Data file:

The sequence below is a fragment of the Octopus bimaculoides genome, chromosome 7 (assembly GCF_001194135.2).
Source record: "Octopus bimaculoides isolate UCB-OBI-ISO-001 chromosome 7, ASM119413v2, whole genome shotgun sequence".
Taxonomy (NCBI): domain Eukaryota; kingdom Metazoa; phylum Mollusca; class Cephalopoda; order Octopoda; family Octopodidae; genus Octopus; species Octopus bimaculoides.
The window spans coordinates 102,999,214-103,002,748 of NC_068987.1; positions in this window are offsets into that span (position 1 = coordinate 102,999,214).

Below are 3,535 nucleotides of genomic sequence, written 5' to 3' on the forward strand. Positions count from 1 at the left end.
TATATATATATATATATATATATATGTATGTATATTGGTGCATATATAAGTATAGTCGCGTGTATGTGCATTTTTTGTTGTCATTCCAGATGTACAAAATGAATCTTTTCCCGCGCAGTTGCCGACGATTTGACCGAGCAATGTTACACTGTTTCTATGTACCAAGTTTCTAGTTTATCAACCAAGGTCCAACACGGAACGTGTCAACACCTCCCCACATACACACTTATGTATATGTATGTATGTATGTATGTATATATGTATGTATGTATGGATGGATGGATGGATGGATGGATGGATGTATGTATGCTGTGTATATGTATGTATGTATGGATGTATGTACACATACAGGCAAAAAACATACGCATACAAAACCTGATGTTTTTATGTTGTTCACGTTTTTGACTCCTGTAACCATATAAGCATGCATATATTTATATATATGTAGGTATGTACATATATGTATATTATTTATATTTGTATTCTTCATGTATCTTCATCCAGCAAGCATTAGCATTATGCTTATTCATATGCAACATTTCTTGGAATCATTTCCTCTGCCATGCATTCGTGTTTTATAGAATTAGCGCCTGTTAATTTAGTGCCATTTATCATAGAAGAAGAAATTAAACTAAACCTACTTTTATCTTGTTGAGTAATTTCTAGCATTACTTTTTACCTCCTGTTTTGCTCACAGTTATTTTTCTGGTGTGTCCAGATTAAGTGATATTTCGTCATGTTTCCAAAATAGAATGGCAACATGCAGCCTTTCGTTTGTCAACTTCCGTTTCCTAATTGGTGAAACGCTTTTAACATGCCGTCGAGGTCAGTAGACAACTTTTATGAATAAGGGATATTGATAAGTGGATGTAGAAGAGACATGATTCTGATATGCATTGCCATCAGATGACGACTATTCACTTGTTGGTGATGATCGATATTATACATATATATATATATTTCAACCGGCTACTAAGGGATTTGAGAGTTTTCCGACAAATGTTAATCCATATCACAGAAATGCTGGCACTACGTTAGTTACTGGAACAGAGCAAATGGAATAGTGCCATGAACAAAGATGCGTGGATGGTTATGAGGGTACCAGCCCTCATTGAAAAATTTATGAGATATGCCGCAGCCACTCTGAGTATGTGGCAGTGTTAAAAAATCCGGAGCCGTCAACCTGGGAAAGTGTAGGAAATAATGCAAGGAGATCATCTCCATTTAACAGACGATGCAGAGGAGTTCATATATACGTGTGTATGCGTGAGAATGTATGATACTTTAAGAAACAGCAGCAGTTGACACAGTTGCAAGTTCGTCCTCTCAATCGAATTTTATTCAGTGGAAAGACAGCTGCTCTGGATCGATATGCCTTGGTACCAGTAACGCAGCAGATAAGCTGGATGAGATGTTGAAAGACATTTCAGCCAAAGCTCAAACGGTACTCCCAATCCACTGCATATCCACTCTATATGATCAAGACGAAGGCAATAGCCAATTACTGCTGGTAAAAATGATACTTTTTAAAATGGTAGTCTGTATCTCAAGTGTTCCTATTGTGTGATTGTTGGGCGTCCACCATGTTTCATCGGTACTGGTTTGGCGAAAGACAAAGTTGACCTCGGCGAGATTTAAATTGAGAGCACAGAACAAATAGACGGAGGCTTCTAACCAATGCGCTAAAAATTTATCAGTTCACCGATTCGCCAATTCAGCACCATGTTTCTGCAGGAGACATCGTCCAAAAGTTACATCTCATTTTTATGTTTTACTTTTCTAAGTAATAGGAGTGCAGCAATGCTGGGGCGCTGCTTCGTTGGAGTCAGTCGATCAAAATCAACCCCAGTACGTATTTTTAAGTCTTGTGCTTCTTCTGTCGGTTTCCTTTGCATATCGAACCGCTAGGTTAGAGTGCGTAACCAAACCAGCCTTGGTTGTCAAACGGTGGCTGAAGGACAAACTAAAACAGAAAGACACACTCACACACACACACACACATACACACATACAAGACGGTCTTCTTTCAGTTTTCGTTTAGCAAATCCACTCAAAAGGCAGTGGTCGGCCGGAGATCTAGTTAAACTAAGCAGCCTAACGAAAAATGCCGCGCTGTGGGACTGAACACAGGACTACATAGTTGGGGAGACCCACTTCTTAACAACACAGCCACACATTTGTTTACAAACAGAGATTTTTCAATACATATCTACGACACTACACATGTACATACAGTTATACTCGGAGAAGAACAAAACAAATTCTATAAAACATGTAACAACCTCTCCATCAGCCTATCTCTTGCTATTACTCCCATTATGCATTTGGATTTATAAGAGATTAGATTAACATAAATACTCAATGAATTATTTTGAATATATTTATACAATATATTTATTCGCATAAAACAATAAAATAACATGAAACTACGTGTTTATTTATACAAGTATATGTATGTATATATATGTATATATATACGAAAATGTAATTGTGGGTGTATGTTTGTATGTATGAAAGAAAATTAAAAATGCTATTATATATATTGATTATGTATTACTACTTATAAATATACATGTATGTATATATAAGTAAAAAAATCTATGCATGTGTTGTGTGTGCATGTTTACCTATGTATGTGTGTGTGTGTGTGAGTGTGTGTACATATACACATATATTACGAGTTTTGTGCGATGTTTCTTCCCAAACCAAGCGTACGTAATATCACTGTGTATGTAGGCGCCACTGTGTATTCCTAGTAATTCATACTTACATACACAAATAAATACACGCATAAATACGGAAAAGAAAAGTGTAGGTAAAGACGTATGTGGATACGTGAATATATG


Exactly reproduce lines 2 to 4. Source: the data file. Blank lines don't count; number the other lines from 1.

Source record: "Octopus bimaculoides isolate UCB-OBI-ISO-001 chromosome 7, ASM119413v2, whole genome shotgun sequence".
Taxonomy (NCBI): domain Eukaryota; kingdom Metazoa; phylum Mollusca; class Cephalopoda; order Octopoda; family Octopodidae; genus Octopus; species Octopus bimaculoides.
The window spans coordinates 102,999,214-103,002,748 of NC_068987.1; positions in this window are offsets into that span (position 1 = coordinate 102,999,214).